August 5 – 18, 2019
Mount Washington — A profusion of celestial lights comes into view these August evenings and through the night. The promise of seeing bright planets, the moon, summer’s brightest stars and shooting stars is an invitation that, when accepted, may reveal unexpected lights of earthly origin. One recent night at about 10 o’clock, I walked to a clearing with a view to the southeast. Fireflies surprised me – not as many as earlier in the summer, but a welcome presence. Then, while looking up to the three brightest stars of the Summer Triangle, I was startled by frenetic flickers and diffuse light patches in my peripheral vision. Heat lightning! The first I had seen this summer. Returning my focus to the Triangle’s faraway Deneb, Vega and Altair, my eyes were drawn to yet another unexpected light: The incandescent beacon of the International Space Station cruised above the eastern horizon and disappeared. To my delight, a green frog punctuated the scintillant light show with its distinctive, throaty “GUNGK” from out of the darkness of a nearby pond.
Below the Summer Triangle, we find golden planet Saturn at the upper edge of the Teapot star pattern. Look closely at the diagram to discern the boxy teapot. A ways to the right, south, Jupiter blazes above red Antares, Scorpius’ heart star. Jupiter is so bright that it shines in evening twilight. In a dark sky, with a clear view to the south, the whole figure of the Scorpion will be visible.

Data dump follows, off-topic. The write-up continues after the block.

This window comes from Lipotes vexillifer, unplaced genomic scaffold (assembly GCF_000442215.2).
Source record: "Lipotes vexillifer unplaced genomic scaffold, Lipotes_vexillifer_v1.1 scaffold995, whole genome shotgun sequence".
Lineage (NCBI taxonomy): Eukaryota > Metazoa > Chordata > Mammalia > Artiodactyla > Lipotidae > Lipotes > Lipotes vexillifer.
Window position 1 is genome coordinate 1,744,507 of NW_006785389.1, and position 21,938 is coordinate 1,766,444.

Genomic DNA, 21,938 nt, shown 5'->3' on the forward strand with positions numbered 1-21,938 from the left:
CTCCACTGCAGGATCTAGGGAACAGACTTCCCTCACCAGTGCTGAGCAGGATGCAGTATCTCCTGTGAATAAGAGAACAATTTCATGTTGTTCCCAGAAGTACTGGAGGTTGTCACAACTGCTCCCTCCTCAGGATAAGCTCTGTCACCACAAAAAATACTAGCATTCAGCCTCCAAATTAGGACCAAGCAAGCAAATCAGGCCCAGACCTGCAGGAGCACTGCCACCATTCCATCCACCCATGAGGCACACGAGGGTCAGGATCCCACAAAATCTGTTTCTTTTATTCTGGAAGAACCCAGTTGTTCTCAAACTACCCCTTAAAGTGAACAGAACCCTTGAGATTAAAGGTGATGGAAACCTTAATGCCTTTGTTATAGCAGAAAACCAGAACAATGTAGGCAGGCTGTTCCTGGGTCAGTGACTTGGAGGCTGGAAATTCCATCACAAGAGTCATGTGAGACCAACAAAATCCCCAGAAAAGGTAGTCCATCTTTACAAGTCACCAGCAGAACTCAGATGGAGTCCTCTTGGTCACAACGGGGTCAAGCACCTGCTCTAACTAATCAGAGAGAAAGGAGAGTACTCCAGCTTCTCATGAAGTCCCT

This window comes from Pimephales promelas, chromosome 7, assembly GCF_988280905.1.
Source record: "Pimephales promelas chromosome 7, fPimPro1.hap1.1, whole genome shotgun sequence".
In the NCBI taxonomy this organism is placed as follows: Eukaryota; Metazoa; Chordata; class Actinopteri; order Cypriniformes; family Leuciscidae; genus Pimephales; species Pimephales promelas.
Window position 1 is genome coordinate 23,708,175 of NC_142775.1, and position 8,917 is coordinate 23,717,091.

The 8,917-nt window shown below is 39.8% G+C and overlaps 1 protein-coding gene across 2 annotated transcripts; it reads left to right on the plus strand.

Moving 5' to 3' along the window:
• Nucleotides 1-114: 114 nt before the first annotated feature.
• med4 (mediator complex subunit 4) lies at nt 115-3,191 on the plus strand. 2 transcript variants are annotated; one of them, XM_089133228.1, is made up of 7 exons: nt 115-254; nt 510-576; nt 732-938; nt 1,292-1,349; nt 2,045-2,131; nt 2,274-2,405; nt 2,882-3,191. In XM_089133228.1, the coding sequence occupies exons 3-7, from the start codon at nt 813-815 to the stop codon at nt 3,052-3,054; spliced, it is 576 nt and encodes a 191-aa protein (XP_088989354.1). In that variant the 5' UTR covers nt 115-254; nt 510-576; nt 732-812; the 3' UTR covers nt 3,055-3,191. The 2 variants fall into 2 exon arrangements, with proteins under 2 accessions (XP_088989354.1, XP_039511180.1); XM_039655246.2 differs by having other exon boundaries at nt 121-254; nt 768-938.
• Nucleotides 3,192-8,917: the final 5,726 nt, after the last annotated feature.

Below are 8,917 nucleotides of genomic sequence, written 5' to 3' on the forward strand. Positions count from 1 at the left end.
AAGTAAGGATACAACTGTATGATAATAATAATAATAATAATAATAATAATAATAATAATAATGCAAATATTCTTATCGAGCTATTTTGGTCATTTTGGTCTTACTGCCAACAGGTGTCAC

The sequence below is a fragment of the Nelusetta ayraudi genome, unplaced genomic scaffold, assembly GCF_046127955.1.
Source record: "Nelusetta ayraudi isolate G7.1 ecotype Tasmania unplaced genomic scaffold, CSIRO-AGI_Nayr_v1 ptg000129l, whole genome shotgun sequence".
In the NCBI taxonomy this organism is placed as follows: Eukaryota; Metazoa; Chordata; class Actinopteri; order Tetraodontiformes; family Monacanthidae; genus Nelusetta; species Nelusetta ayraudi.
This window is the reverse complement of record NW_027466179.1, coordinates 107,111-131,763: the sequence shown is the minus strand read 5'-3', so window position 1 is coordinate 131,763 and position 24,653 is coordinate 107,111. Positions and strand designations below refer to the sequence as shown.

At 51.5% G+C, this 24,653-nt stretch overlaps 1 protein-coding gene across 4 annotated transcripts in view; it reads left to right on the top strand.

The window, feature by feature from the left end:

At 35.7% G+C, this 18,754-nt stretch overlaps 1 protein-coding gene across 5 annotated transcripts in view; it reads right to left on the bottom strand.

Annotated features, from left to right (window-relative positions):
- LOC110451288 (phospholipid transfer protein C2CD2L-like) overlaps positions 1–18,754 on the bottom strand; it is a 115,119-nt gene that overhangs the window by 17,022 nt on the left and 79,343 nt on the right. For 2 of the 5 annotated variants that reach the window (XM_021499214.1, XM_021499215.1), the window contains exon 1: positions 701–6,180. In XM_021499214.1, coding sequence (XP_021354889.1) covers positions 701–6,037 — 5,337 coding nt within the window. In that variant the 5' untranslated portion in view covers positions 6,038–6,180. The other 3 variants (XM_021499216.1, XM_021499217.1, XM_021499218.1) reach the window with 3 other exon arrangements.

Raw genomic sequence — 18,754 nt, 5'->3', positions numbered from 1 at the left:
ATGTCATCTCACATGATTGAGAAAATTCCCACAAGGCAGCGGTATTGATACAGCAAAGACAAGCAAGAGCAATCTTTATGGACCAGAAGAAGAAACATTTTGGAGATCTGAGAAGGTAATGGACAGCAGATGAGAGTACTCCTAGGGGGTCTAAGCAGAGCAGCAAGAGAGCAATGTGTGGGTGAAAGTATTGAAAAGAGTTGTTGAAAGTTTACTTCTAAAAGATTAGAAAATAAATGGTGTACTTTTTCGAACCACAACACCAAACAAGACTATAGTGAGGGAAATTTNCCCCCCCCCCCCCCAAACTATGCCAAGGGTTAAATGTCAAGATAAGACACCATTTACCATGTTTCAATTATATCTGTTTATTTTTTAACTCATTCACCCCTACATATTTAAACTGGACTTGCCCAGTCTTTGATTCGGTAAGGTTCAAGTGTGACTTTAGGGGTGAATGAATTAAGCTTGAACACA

Continuing to the right, to the west-southwest, on the 5th, a waxing crescent moon appears below orange Arcturus, the brightest star in the summer sky; Vega is a close second. See the moon diagram for the moon’s placement with the planets and Antares later this week.
Every year, from about July 17 through Aug. 24, planet Earth orbits through the debris field of Comet Swift-Tuttle, the parent comet of the Perseid meteor shower. The Perseids – which, under ideal conditions, have been known to shower 50 to 300 meteors an hour – are predicted to peak overnight on Aug. 12 until before dawn on the 13th. Light pollution and moonlight interfere with optimum viewing. The moon arrives at full phase on the 15th. The moon lights our skies all night when it is close to and at full phase. On the 12th, moonset is at 3 a.m.; on the 13th, 4 a.m. This year, our best chances to see Perseid meteors will be during the hours before dawn between now and peak. Shooting stars are visible all over the sky. The Perseids appears to radiate from the constellation Perseus.